posted on THU 24 MAY 2012 5:05 PMCouncil Visiting Mission to Africa: Sierra Leone
FREETOWN: Council members arrived in Sierra Leone, the final leg of their visiting mission to West Africa, on Wednesday morning (23 May). The UK and South Africa were the co-leads on this leg. Council members had just one day in Freetown before heading back to New York on a late night flight. On this leg Council members were hoping to reaffirm support for peace consolidation, see for themselves progress being made by the peacebuilding agenda and emphasise the importance of ensuring that the 17 November elections are peaceful, free and fair.
The first meeting was with the Executive Representative of the Secretary-General (ERSG) and Resident Coordinator of the UN Integrated Peacebuilding Office in Sierra Leone (UNIPSIL), Jens Anders Toyberg-Frandzen, the UNIPSIL and the UN teams. (This was the first opportunity Council members have had to meet Toyberg-Frandzen as he took up his position only last week.) It seems that Council members were given a general overview of the political situation with the November elections being a key focus. (Resolution 2005 adopted on 14 September 2011 renewed UNIPSIL and charged it with providing technical assistance to all relevant stakeholders who want to play a role “in achieving peaceful, credible and democratic elections”.)
At a lunch hosted by the UK High Commissioner, Council members were given a chance to interact with the diplomatic community, civil society and women’s groups. Some of the Council members held an impromptu question and answer session - under the shade of a mango tree - with representatives of women’s groups in Sierra Leone. Among the areas discussed were efforts being made to ensure greater representation of women in parliament, the rise in sexual violence against women and the presence of women in the military.
In the afternoon Council members met with President Ernest Bai Koroma, first privately and then with a number of government ministers including foreign affairs, justice, finance, internal affairs, information, political affairs and defense. While the main focus of the discussion was the upcoming elections, Council members wece given an update on security sector reform (SSR) and efforts to deal with youth unemployment. It seems Council members were also interested in areas ranging from Sierra Leone’s economic growth predictions for 2012 to regional cooperation in combatting drug trafficking. Council members also sought answers to what type of involvement the government might want from the UN and international community during the elections.
Council members then met with the security sector, represented by the Sierra Leone Armed Forces (RSLAF), the Sierra Leone Police (SLP) and the Office of National Security. The overall picture conveyed to Council members was positive in terms of the developments in the RSLAF and SLP. Council members were assured that police brutality was not a common occurrence, although incidents did occur. Council members were also given a quick overview of preparations for the November elections at the National Election Commission.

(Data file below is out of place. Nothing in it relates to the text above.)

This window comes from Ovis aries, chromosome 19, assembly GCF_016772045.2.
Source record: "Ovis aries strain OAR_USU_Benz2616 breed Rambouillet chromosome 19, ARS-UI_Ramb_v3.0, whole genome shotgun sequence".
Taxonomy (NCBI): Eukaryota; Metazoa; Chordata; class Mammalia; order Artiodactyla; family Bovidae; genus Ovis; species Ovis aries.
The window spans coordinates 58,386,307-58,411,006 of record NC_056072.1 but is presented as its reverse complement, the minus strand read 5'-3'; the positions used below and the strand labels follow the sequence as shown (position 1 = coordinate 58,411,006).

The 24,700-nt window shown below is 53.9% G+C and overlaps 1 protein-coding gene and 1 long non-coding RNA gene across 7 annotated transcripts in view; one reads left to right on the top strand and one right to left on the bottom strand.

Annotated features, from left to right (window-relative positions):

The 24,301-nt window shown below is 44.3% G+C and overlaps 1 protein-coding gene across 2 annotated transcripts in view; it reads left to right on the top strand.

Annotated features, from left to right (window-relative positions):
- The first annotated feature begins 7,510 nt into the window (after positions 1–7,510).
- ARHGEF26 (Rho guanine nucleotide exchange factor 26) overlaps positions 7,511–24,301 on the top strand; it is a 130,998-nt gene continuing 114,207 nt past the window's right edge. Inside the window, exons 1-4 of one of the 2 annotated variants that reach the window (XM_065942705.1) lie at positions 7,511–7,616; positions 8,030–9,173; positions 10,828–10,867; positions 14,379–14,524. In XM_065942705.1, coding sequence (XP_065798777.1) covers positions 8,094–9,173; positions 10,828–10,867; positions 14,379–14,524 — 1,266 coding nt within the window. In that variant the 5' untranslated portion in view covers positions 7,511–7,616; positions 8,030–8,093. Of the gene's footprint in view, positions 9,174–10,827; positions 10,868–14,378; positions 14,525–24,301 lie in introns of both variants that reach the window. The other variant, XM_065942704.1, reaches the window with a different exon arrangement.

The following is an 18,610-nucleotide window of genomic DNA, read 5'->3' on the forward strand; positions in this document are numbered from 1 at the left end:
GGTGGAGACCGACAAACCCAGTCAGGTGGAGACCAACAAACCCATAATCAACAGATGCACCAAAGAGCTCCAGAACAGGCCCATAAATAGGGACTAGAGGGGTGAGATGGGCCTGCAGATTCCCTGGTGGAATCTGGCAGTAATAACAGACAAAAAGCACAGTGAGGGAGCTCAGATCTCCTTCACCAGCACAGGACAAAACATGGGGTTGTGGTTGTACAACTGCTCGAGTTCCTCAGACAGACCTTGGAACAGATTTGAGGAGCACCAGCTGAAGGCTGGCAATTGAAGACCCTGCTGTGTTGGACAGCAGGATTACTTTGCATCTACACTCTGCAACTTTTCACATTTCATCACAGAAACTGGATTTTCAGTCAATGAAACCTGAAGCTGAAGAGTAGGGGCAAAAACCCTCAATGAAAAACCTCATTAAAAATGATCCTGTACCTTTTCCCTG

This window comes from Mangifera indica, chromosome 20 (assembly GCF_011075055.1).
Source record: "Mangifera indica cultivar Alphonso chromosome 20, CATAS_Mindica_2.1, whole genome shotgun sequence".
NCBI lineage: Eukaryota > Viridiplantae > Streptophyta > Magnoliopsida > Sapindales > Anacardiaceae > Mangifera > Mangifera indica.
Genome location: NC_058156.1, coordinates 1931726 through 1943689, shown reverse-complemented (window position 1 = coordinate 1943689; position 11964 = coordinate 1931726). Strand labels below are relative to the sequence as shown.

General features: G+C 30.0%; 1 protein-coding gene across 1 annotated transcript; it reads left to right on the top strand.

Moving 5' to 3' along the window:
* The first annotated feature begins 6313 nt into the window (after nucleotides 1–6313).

The meeting with the opposition was less fiery than the one with the Côte d’Ivoire opposition. While there was some bitterness, it appears that the parties were committed to creating an enabling environment for free and fair elections. A declaration signed on 18 May by all the opposition parties as well as civil society groups at the National Conference of Stakeholders for the 2012 Elections, committed the parties and groups to a pre-election code of conduct. Council members apparently emphasised the need to ensure the declaration is now implemented.
Overall, Council members appeared to be impressed by the detailed and frank discussions. While successes were highlighted, the various groups they met with were also open about the challenges. There was also an overall impression that Sierra Leone was moving forward in implementing SSR, DDR and peacebuilding goals and that there was good potential for economic growth. Although there were some similar problems, Council members appeared to agree that developments in Sierra Leone over the last few years put it further along the peace continuum compared to the first two countries they had visited.
By the end of the day it was clear to Council members that the different stakeholders in Sierra Leone were firmly committed to trying to create the appropriate environment for credible and fair elections which would move the country into the next phase of development. There also appeared to be a sense that if the elections went well it would be possible to consider closing down UNIPSIL sometime in 2013. (UNIPSIL’s mandate expires on 15 September 2012.) Given the importance of keeping a close eye on developments leading up to the elections, it also appears likely that Council members may choose to have a briefing from Toyberg-Frandzen in the next couple of months.
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